Let’s say that you actually sell something.

(2) You must provide a notice with every sale that no sales tax is being collected, that the purchaser should file a use tax, and instructions on how to pay the use tax. The notice must be “prominently” displayed.

You write a standard notice and keep copies.

Are we done?

(3) At year end you must send the purchaser a list of everything they bought, by date. You again must provide the usual gospel on use tax and how to get information on its filing.

This starting to get expensive. Who has time for this nonsense?

Make time. The penalties begin at $5,000 and can increase exponentially.

(4) You must send a copy of that list to the state of Washington.

Fail to do so and penalties begin at $20,000.

By my math, if you sell $10,001 into Washington and do not become an unpaid agent of the Department of Revenue, you are exposed to $45,000 in penalties.

Washington of course says that it can waive penalties.

Fairy tales used to be for children. 

And the fairy tale is a one-off only. There is no second chance at a waiver.

Mind you, Washington’s state sales tax rate is 6.5%. Go to Seattle and you pick up a city sales tax, making the combined rate 9.6%

What pathological bureaucrat sets the bar at $650 in sales tax?

This is the standard structure of the tattletale laws: resistance is futile.

In ancient times – say the 1980s – there was a concept in state taxation called the Commerce Clause. This refers to the Constitution and its restriction on states to not so burden and fetter their laws so as to interfere with interstate commerce.

Seems to me that the Supreme Court should consider the Commerce Clause implications of a $45,000 penalty on $10,001 in sales when considering the Wayfair decision.

I know.

Fairy tales used to be for children.




Monday, April 2, 2018

When Do You Become A Landlord?


There is a requisite to being an NFL player – current or retired.

You must have played in the NFL.

There is a tax spiff on this point when you decide to landlord.

When does your rental start?

Probably when you place it in service, that is, when you have a tenant and begin receiving rent.

Can it start before then? Say that you are having trouble getting a tenant. Can you can say that you started renting before you have a tenant?

It probably can happen, but you had better line-up your facts in case of challenge.

I am looking at a case where the IRS assessed the following tax:

                 2004             $ 78,292
                     2005             $144,053     
                     2006             $218,228
                     2007             $143,729
                     2008             $252,777
                     2009             $309,060

Numbers like that will attract attention, the kind that can result in a challenge.

There is a doctor who now lives in Florida but used to live in Rhode Island. In 2004 he and his wife bought a mansion in Newport. The house was derelict, having been vacant for four decades.


It was uninhabitable, so the first thing they did was bring in a contractor.

It was a historic property, so there were also some tax credits in there.

Restoration started in 2002.

The work went into 2008.

That is a lot of restoration.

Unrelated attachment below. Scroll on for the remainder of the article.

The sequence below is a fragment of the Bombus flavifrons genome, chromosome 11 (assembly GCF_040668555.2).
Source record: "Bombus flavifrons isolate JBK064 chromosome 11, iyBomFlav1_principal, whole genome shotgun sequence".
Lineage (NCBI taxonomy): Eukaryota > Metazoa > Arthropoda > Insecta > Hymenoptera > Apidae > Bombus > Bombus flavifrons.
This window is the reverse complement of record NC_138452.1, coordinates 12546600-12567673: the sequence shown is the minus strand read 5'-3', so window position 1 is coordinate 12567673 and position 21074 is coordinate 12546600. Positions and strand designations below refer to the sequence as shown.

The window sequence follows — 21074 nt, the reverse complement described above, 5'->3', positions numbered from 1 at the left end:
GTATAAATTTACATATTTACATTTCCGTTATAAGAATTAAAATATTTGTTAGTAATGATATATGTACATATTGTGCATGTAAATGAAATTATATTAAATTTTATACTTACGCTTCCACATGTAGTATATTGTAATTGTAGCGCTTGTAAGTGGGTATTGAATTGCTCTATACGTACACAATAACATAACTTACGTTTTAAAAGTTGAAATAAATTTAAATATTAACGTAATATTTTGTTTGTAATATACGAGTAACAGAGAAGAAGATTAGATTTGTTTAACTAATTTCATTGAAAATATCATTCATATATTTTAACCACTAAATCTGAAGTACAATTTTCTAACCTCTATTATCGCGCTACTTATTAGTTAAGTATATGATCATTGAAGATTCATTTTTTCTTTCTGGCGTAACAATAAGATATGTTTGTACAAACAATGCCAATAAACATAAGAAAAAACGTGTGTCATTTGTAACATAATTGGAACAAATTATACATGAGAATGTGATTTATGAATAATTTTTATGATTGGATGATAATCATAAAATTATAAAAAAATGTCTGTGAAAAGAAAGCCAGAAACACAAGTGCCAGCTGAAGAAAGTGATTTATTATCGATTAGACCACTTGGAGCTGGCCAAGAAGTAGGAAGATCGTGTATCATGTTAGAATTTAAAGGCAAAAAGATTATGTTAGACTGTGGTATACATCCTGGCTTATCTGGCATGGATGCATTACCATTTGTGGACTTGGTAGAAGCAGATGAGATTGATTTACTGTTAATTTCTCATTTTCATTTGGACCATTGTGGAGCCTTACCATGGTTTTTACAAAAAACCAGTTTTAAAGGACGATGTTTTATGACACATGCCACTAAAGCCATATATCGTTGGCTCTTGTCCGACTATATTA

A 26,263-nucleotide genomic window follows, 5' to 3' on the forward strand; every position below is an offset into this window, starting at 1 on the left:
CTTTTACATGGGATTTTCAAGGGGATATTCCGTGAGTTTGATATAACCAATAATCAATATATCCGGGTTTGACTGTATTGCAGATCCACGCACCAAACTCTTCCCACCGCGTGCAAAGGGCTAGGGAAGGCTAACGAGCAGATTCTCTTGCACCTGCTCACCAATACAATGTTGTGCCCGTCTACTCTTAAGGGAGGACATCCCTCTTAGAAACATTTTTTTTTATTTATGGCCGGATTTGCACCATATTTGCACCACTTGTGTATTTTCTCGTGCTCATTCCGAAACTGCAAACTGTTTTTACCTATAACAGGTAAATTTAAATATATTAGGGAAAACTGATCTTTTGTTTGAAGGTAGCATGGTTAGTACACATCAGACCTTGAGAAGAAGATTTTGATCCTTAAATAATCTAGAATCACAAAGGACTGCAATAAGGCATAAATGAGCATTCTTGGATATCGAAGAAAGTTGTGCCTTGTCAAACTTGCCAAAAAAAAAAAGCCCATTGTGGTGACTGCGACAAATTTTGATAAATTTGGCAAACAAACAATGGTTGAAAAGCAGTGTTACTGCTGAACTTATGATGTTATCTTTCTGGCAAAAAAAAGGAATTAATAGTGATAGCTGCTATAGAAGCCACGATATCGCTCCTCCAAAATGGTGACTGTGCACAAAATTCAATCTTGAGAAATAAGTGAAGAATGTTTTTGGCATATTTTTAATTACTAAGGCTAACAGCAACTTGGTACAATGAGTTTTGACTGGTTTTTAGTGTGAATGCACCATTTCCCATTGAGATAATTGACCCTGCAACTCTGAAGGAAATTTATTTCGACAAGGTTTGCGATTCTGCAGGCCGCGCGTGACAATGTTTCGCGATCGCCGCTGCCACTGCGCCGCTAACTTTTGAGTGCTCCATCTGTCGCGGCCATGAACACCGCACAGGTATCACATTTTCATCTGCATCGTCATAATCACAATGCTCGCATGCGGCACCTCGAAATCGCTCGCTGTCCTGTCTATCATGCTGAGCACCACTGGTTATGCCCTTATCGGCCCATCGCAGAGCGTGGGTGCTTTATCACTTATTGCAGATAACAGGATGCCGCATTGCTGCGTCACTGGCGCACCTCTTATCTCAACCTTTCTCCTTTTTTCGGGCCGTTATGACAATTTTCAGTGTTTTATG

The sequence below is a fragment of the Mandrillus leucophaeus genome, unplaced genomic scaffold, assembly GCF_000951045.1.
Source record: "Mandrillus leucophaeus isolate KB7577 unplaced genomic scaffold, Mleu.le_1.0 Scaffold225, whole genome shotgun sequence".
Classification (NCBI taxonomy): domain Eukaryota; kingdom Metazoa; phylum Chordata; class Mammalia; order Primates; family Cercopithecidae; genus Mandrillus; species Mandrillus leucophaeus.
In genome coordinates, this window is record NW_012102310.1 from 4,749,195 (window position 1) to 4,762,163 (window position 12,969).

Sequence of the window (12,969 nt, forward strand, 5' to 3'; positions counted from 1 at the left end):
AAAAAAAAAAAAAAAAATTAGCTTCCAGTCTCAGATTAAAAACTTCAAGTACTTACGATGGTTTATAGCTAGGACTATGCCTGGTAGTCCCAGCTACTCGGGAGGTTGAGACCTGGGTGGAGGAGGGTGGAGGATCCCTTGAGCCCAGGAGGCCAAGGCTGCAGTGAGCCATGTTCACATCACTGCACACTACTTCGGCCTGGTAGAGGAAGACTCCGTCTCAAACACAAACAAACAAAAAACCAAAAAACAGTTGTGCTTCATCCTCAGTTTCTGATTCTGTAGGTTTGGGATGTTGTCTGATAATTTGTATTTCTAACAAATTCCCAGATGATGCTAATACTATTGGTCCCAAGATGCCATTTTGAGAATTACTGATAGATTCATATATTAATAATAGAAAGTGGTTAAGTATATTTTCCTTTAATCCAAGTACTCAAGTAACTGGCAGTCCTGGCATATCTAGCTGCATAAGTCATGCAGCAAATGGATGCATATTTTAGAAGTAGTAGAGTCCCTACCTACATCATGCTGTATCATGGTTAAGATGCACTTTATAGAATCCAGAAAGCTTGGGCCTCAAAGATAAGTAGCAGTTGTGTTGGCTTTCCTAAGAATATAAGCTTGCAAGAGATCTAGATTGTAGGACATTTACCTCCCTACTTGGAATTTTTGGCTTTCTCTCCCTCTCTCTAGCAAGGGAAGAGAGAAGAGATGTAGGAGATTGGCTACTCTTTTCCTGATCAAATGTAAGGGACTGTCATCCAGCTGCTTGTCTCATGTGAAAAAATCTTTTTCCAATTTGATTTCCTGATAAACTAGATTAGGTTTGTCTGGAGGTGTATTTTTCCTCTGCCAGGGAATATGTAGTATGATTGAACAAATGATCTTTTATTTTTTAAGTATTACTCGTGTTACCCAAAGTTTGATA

The family moved to Florida in 2005.

I suppose that answers the issue of whether this was ever a principal residence. It could not be if one could not live in it.

In 2006 they met a rental agent who specialized in luxury properties.

They got a temporary certificate of occupancy in 2007 and a final certificate in 2008.

Seems that one could argue that it was available for rent in 2007.

By 2007 the agent was hopeful she could attract a renter. She held up actively marketing it, however, as renovations were unfinished.

Sure enough, one of her clients expressed an interest in 2008.

The debt on this fiasco was ballooning, so the doctor and his wife decided to dump the house. The ante was upped when the bank increased their monthly payment in 2008 from $25 grand to $39 grand a month.

Count me out on ever renting this place.

In July, 2009 they sold the house.

They filed their 2009 tax return and reported a capital loss of a gazillion dollars.

Tax advisors are not overly fond of capital loses, as the only thing they can offset – with one exception – is capital gains. If you have no capital gains, then the loss just sits there – unused and gathering dust.

The doctor and his wife met a tax advisor who said that he could help: just treat the house as business property and the loss would be deductible. The good kind of loss – the kind you can actually lose.

They amended their 2009 return and reported a $8-plus million business loss.

Now they had a 2009 net operating loss. They carried the loss backward and forward. There were tax refunds and jollity aplenty.

However, numbers like that attract IRS attention, especially when you amend a return.

The IRS did not believe they had business property. If it was not business, then the initial reporting as capital loss was correct. The IRS wanted its money back.

Don’t think so, replied the doctor and his wife.

Off to Tax Court they went.

At issue was whether the house ever shifted to rental status, as that is the trigger for it to be business property.

There was one key – and punishing – fact: they never rented the house.

Here is the Court:
While we have no doubt that petitioners devoted a great deal of time, effort and expense to the renovation of Wrentham House Mansion, the record overwhelmingly confirms that Wrentham House Mansion was never held out for rent or rented after the restoration was complete. Quite simply, the rental activity with respect to Wrentham House Mansion never commenced in any meaningful or substantive way.”
Perhaps the doctor and his wife would have held on – at least long enough to rent for a while – if the monthly payment had not skyrocketed. They were pushed into a corner.

Still, no rent = no business = no business loss.

The best they could do was a capital loss.

What is the one exception to a capital loss I alluded to earlier?

You can deduct $3,000 a year against non-capital-gain property.

Which is no solace when you have an $8-plus million capital loss.

The case is Keefe v Commissioner for the homegamers.